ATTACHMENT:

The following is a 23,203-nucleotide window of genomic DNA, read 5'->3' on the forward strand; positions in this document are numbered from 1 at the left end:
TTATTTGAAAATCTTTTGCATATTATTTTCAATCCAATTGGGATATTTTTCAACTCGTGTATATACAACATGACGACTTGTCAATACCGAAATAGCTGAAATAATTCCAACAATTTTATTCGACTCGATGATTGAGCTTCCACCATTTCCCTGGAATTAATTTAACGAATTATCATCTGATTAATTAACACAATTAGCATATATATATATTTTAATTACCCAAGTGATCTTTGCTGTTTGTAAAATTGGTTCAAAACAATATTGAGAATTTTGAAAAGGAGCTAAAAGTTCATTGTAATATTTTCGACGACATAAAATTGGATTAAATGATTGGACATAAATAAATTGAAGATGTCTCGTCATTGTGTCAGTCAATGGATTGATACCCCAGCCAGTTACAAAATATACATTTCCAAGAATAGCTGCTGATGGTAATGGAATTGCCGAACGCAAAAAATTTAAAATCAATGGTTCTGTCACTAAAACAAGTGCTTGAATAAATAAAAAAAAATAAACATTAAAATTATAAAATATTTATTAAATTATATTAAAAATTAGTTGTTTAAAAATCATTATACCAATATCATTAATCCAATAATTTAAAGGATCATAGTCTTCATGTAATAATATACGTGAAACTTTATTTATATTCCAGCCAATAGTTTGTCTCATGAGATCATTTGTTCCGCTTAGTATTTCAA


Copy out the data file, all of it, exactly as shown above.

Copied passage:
The following is a 23,203-nucleotide window of genomic DNA, read 5'->3' on the forward strand; positions in this document are numbered from 1 at the left end:
TTATTTGAAAATCTTTTGCATATTATTTTCAATCCAATTGGGATATTTTTCAACTCGTGTATATACAACATGACGACTTGTCAATACCGAAATAGCTGAAATAATTCCAACAATTTTATTCGACTCGATGATTGAGCTTCCACCATTTCCCTGGAATTAATTTAACGAATTATCATCTGATTAATTAACACAATTAGCATATATATATATTTTAATTACCCAAGTGATCTTTGCTGTTTGTAAAATTGGTTCAAAACAATATTGAGAATTTTGAAAAGGAGCTAAAAGTTCATTGTAATATTTTCGACGACATAAAATTGGATTAAATGATTGGACATAAATAAATTGAAGATGTCTCGTCATTGTGTCAGTCAATGGATTGATACCCCAGCCAGTTACAAAATATACATTTCCAAGAATAGCTGCTGATGGTAATGGAATTGCCGAACGCAAAAAATTTAAAATCAATGGTTCTGTCACTAAAACAAGTGCTTGAATAAATAAAAAAAAATAAACATTAAAATTATAAAATATTTATTAAATTATATTAAAAATTAGTTGTTTAAAAATCATTATACCAATATCATTAATCCAATAATTTAAAGGATCATAGTCTTCATGTAATAATATACGTGAAACTTTATTTATATTCCAGCCAATAGTTTGTCTCATGAGATCATTTGTTCCGCTTAGTATTTCAA